Every year, between 3 and 4 million people around the world die as a result of air pollution and its lifelong impacts on human health, from asthma to cardiac disease to strokes. Each summer, thousands of unnecessary deaths result from heat waves in urban areas. Studies have shown that trees are a cost-effective solution for both of these challenges.
Yet investment in planting new trees—or even caring for those that exist—is perpetually underfunded. Despite the overwhelming evidence cities are, on average, spending less on trees than in prior decades.
And too often, the presence or absence of urban nature—and its myriad benefits —is tied to a neighborhood’s income level, resulting in dramatic health inequities. In some American cities, life expectancies in different neighborhoods, located just a few miles apart, can differ by as much as a decade. Not all of this health disparity is connected to the tree cover, but researchers are increasingly finding that neighborhoods with fewer trees have worse health outcomes, so inequality in access to urban nature makes worse health inequities.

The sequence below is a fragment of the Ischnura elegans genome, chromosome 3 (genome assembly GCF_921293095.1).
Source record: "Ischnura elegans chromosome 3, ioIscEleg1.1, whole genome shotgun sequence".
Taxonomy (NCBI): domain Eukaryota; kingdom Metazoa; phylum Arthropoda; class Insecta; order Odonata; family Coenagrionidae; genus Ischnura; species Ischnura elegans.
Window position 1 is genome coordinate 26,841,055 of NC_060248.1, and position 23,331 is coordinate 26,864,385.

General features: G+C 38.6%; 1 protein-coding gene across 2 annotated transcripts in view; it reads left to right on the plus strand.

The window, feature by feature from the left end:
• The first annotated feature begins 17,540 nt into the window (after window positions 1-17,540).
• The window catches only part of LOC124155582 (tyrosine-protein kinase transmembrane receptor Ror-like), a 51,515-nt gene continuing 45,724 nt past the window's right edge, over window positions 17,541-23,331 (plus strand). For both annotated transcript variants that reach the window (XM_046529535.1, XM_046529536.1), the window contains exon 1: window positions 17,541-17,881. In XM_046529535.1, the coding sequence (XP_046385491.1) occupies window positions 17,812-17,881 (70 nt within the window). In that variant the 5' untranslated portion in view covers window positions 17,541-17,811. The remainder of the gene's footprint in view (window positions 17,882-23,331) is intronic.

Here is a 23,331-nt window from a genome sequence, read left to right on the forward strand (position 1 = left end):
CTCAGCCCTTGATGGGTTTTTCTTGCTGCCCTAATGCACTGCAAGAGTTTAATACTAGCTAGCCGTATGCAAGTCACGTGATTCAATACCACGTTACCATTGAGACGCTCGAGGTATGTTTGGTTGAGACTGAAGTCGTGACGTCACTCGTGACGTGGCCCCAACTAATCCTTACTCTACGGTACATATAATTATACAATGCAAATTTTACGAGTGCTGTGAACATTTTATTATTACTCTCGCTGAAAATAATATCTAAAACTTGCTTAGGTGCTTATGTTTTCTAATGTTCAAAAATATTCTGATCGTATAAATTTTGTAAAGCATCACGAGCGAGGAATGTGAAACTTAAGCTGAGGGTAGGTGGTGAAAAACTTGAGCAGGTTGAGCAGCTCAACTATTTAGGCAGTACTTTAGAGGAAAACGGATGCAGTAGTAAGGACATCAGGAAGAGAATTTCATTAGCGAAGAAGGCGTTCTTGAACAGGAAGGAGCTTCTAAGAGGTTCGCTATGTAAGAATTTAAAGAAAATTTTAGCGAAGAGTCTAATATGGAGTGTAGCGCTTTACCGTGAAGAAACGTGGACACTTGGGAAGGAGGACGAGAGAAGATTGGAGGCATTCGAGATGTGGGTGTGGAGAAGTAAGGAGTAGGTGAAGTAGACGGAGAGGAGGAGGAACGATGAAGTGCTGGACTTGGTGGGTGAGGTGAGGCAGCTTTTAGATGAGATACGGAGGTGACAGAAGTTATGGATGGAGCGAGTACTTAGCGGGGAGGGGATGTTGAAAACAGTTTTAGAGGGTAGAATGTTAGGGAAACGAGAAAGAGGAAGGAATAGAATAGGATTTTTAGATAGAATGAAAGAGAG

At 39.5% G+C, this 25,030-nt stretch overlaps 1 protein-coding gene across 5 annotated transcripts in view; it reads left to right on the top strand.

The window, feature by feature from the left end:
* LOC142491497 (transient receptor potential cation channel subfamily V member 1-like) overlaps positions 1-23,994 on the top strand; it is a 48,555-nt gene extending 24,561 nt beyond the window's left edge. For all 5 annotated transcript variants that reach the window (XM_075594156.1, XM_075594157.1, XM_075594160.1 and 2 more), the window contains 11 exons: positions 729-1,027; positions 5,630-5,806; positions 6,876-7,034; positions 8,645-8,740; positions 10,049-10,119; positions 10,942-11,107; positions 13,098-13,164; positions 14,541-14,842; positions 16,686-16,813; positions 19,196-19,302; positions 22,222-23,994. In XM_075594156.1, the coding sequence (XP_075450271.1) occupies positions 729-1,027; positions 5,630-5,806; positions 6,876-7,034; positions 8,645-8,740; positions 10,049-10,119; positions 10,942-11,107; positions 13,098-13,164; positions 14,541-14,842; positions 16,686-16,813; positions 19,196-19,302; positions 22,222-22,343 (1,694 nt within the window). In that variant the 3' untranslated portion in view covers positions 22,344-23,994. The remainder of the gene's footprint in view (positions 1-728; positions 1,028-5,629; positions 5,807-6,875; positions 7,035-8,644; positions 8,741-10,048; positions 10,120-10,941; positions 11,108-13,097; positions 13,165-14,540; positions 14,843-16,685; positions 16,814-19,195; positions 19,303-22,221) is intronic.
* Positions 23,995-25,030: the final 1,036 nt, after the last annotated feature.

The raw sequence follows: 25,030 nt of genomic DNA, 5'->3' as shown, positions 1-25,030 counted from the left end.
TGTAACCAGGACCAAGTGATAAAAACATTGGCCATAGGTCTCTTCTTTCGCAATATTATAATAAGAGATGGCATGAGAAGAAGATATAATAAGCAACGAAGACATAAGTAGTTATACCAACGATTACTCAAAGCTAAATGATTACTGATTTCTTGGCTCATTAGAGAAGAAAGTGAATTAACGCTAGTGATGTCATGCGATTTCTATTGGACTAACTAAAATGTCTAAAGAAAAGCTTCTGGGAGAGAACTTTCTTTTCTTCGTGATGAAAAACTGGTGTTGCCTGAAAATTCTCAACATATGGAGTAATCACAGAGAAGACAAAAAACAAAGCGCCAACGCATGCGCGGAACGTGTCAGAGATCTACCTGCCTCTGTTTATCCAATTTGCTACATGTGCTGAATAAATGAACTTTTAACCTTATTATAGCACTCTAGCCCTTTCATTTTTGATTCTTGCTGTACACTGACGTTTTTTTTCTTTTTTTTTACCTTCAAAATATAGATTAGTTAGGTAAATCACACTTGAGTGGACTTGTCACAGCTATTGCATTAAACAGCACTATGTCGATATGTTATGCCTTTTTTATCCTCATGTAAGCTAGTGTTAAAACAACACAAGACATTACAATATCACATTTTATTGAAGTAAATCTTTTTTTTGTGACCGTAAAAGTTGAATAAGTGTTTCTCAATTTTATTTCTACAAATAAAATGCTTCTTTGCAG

The white paper estimated that spending just US$8 per person per year, on average, in an American city could meet the funding gap and stop the loss of urban trees and all their potential benefits.
The key is to connect public health outcomes to urban trees. Communication and coordination between a city’s parks, forestry and public health departments is rare. Breaking down these silos can reveal new sources of funding for tree planting and maintenance.